The original Mini, built in Longbridge in Birmingham, has been voted the best-ever British car in a survey of Autocar readers.
Gaydon-based Aston Martin's DB5 came in 8th - a favourite with 007 James Bond.
Coventry-based Jaguar had two cars in the top 10 - the E-type which came 3rd and the XJ220 which was voted the 7th best.
Autocar brand editor Chas Hallett said: "It's such an iconic vehicle and represents a lot more than the British car industry; the Mini is associated with Great Britain around the world and, in many ways, it was ahead of its time.
"Many a former owner will undoubtedly be wishing they had held on to theirs, as good examples are now worth tens of thousands of pounds."
A college has clinched a top award for its work to transform a Birmingham community and to help thousands of people to find future employment.
Bournville College was recognised at the recent Times Education Supplement Further Education Awards for its 'outstanding contribution to the local community' after investing £66m into the development of its new campus at Longbridge.
The college became the first organisation to relocate to the former car factory site as part of the area’s regeneration.
The new town centre is expected to provide 10,000 sustainable employment opportunities with the development of shops, restaurants and a public park.
Between 2012 and 2013, the college also successfully re-trained 6,000 local unemployed people - finding jobs for 70 per cent of them.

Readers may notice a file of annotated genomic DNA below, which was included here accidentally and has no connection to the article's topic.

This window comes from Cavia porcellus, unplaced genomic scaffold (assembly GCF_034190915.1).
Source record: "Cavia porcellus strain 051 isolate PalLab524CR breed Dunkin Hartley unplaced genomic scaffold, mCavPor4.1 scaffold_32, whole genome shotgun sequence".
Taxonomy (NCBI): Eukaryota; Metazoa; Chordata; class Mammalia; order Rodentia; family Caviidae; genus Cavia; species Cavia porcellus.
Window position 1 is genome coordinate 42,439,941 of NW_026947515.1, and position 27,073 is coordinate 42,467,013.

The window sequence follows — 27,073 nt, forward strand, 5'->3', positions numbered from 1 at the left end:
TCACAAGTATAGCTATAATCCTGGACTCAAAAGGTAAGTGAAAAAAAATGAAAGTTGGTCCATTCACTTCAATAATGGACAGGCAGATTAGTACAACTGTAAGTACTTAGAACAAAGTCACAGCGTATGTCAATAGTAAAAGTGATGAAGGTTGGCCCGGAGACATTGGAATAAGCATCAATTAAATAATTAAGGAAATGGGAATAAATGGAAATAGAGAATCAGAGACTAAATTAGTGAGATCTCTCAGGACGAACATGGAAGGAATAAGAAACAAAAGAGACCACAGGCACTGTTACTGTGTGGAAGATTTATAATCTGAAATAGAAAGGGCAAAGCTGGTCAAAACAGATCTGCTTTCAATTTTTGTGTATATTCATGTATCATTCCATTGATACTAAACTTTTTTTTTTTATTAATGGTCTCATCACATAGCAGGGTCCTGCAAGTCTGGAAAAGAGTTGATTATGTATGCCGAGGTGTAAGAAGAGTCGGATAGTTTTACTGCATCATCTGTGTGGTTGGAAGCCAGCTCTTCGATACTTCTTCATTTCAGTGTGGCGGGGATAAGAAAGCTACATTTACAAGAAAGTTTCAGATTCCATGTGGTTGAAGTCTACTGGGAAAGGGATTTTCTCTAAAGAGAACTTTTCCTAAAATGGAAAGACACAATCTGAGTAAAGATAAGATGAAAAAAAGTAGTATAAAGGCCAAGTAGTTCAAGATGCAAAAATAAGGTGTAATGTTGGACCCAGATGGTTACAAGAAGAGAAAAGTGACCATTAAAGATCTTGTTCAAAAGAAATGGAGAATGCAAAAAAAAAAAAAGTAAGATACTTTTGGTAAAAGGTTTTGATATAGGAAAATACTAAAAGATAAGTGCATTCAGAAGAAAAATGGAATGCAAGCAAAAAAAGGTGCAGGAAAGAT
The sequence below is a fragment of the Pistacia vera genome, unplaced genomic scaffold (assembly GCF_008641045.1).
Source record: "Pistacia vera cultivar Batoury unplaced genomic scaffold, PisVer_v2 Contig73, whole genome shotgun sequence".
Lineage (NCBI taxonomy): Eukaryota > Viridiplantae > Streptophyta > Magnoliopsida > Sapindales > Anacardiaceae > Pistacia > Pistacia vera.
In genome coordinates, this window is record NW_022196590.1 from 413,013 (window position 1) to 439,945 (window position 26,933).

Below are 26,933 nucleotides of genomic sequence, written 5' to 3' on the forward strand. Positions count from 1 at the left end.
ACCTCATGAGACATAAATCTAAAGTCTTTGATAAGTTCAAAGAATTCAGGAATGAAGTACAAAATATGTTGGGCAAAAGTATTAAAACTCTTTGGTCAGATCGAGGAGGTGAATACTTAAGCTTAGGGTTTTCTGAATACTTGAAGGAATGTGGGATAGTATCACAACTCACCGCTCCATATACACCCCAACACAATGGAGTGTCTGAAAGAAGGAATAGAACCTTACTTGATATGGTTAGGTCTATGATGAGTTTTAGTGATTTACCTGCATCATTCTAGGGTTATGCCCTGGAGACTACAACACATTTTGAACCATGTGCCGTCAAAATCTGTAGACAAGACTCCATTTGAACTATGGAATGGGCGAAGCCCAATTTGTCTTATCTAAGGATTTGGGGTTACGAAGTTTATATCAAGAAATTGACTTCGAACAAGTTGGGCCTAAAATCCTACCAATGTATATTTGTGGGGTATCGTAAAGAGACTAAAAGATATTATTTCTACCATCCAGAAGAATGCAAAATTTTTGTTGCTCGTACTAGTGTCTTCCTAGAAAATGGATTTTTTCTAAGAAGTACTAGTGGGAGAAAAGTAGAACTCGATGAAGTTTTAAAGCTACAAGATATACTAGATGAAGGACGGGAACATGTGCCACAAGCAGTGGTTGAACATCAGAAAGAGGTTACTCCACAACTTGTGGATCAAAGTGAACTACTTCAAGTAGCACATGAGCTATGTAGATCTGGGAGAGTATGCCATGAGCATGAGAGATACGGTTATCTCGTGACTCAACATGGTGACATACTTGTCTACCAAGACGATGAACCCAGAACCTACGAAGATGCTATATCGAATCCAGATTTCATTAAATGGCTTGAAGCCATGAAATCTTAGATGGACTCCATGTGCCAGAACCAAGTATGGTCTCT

The accountancy firm Deloitte has been fined a record £14million for persistent failings in its dealings with collapsed car manufacturer MG Rover.
The firm collapsed in 2005 with debts of £1.4billion. More than six thousand people lost their jobs. It had been bought by directors known as the Phoenix Four for a £10 five years earlier.
Now the financial industry watchdog has fined Deloitte and severely reprimanded the firm after ruling it did not spot conflicts of interest in its advice to MG Rover and directors who bought the company.
Former MG Rover worker Andrew Cartwright hopes there's some chance the money from the fine could go to some of the people who lost their jobs when the carmaker collapsed.
The last Mini to be made has sold at auction for £1400.
The Mini Clubman, found in tunnels beneath the former car factory, was sold under the hammer at Silverstone Auctions at the Silverstone racing circuit in Northamptonshire as part of their Classic Car, Motorcycle, Automobilia and Lifestyle sale.
The last original Mini rolled off the production line at the Longbridge plant in the West Midlands in October 2000.
A Mini Clubman that lay hidden in the tunnels under the Longbridge factory for 30 years, making it the last Mini to leave the famous site, is being put up for auction today.
The iconic car was secretly dumped by workers in the late 1970s after suffering some damage, thought to be caused by a a storage container falling onto it.
Photos of the 'lost Mini' emerged and after much searching it was saved by a former factory worker who got permission to remove it in 2012 shortly before the tunnels were due to be filled in, making it the last ever Mini to leave Longbridge.
'The Longbridge Tunnel Mini' is being offered without reserve by Silverstone Auctions at its sale on Saturday 27th July at Silverstone circuit.